If you want to go all out and make a pot of sweet potato syrup (which sounds delicious), you'll need a meat or candy thermometer, some cheesecloth or fine strainer, and a pot or double boiler.

Start by shredding the raw sweet potatoes in a grater or food processor. Then toss them into a pot with just enough water to cover. Less water means better starch-to-sugar conversion. You want just enough so that it doesn't burn. A double boiler is helpful here, if you have one.

Slowly bring the temperature up to 150F, while stirring, then cover and turn the heat off. Check on it every 10 minutes or so for an hour. Apply heat and stir whenever the temp drops below 143F.

The liquid should be noticeably sweet, and the potato shreds should be soft. Dilute the mixture with 3-4 times its volume in water. (i.e., if you have 1 pint of shredded potatoes and water, add 3-4 more pints of water.) Move to a larger pot if necessary.

Apply heat, and raise the temperature to 170F, stirring as you go. This will stop the enzyme action, and start to free the sugars trapped in the shredded potatoes. Once you hit 170F, turn off the heat. Strain the shreds out of the liquid by pouring it through a strainer or cheesecloth.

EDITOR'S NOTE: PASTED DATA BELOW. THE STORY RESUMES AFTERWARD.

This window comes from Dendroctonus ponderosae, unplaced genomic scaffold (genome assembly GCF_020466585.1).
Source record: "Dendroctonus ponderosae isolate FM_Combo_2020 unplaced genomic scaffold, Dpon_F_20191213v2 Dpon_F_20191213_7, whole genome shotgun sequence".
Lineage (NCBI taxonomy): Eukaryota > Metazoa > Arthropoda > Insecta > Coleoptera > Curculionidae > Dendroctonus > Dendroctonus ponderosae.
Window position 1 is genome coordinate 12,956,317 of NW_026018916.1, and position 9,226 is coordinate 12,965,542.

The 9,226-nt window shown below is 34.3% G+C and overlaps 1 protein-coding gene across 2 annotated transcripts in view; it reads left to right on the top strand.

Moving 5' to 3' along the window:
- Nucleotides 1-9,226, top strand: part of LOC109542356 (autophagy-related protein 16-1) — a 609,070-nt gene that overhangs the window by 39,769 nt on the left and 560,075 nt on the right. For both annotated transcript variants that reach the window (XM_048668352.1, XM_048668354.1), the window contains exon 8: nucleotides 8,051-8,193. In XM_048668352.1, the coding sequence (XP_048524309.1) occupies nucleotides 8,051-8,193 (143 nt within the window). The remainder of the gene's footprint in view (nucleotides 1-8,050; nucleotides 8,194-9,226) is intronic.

You will now have a tasty, but dilute sweet potato syrup. You want to reduce this by half, or even 2/3rds to make a thick syrup. A double-boiler or slow-cooker is strongly recommended here. (you don't want to waste an hour-plus of work by burning it!) Go slow, and check the viscosity regularly with a metal spoon. Take a small sample and let it cool to see how thick it is at room temp.

Note that the above instructions will also work with pumpkins and most other types of squash, except that most of them don't have enough naturally-occurring enzymes to convert their own starches to sugar. To accommodate this, you need to crush up a tablet of Beano and mix it into the shreds in the "mash" step.